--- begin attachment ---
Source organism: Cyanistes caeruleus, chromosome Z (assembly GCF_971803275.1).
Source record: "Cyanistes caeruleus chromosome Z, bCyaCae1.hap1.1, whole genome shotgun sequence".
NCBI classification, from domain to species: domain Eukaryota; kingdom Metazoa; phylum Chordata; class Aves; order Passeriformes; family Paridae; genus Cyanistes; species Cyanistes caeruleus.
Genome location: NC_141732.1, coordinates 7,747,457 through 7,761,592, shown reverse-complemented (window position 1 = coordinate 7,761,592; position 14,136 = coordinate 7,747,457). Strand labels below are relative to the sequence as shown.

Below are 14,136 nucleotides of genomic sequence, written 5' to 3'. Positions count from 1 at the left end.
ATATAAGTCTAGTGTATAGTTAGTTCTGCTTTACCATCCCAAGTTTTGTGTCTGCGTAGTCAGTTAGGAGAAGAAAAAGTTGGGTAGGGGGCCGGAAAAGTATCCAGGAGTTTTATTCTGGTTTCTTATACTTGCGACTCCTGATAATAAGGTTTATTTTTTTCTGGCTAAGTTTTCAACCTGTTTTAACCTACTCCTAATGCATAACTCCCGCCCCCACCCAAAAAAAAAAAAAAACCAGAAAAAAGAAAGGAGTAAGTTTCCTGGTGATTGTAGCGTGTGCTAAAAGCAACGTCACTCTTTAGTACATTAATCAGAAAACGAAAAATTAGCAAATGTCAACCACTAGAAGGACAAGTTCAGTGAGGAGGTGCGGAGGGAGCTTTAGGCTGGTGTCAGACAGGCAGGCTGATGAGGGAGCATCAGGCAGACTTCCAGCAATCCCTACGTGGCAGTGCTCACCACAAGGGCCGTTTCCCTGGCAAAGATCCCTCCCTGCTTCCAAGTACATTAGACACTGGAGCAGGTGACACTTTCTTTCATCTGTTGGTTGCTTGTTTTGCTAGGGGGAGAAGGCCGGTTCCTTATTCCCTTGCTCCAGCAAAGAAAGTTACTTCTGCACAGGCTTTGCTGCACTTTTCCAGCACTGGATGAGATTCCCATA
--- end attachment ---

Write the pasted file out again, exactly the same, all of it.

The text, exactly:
Source organism: Cyanistes caeruleus, chromosome Z (assembly GCF_971803275.1).
Source record: "Cyanistes caeruleus chromosome Z, bCyaCae1.hap1.1, whole genome shotgun sequence".
NCBI classification, from domain to species: domain Eukaryota; kingdom Metazoa; phylum Chordata; class Aves; order Passeriformes; family Paridae; genus Cyanistes; species Cyanistes caeruleus.
Genome location: NC_141732.1, coordinates 7,747,457 through 7,761,592, shown reverse-complemented (window position 1 = coordinate 7,761,592; position 14,136 = coordinate 7,747,457). Strand labels below are relative to the sequence as shown.

Below are 14,136 nucleotides of genomic sequence, written 5' to 3'. Positions count from 1 at the left end.
ATATAAGTCTAGTGTATAGTTAGTTCTGCTTTACCATCCCAAGTTTTGTGTCTGCGTAGTCAGTTAGGAGAAGAAAAAGTTGGGTAGGGGGCCGGAAAAGTATCCAGGAGTTTTATTCTGGTTTCTTATACTTGCGACTCCTGATAATAAGGTTTATTTTTTTCTGGCTAAGTTTTCAACCTGTTTTAACCTACTCCTAATGCATAACTCCCGCCCCCACCCAAAAAAAAAAAAAAACCAGAAAAAAGAAAGGAGTAAGTTTCCTGGTGATTGTAGCGTGTGCTAAAAGCAACGTCACTCTTTAGTACATTAATCAGAAAACGAAAAATTAGCAAATGTCAACCACTAGAAGGACAAGTTCAGTGAGGAGGTGCGGAGGGAGCTTTAGGCTGGTGTCAGACAGGCAGGCTGATGAGGGAGCATCAGGCAGACTTCCAGCAATCCCTACGTGGCAGTGCTCACCACAAGGGCCGTTTCCCTGGCAAAGATCCCTCCCTGCTTCCAAGTACATTAGACACTGGAGCAGGTGACACTTTCTTTCATCTGTTGGTTGCTTGTTTTGCTAGGGGGAGAAGGCCGGTTCCTTATTCCCTTGCTCCAGCAAAGAAAGTTACTTCTGCACAGGCTTTGCTGCACTTTTCCAGCACTGGATGAGATTCCCATA